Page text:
What I deem the most valuable gains from debating are not rhetoric or consequently the ability to bullshit, but rather the capacities for gathering information and rapid learning.
Maybe I should have written this piece many years ago, or maybe never write it at all. Why I choose to write it now, I don’t really know.
I remember when I was a first year student in China, I invited the president of the politics society (a 3rd year girl) for a meal to seek her advice on developing a debate team. She told me about a common phenomenon – that some debaters only participate until they’ve reached what they consider to be the zenith of their debating careers, and then leave the team while they’re still feeling successful. These people really aren’t very decent, I thought, after all, how are the aspiring younger debaters supposed to learn when there aren’t any veterans around? Part of the reason why I thought this was related to my own situation – the Mandarin debating scene on campus was a utter disaster and virtually no one wanted anything to do with it.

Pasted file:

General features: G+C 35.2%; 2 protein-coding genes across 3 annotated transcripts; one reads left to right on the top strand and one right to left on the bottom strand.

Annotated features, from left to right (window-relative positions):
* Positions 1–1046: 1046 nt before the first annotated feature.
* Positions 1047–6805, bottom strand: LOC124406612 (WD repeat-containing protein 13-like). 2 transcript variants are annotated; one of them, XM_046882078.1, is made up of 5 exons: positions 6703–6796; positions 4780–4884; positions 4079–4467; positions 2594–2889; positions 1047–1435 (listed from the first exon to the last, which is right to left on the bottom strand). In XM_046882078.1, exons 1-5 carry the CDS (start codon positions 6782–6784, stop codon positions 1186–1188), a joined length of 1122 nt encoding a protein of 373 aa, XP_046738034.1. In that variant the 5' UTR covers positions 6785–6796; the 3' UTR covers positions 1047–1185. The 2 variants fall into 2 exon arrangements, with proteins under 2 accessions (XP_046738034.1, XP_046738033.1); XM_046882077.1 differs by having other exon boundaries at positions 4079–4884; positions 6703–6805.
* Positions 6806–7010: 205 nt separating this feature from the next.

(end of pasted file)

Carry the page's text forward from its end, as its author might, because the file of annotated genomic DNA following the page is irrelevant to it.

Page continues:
I attended university in China for three semesters, and by the third semester I was already the vice president of the debating society, with the president also being a student from my year. The makeup of leadership almost made us self-degrading: because we had to call the captains of other schools’ debating teams seniors. When I left, the team was transitioned to LeLe and YX, the former was a younger girl from the same high school as me, and the latter was previously a high school debating champion. I felt that I was extremely fortunate because with the current system for grooming debaters, it was almost impossible to churn out decent debaters unless they had solid fundamentals from high school.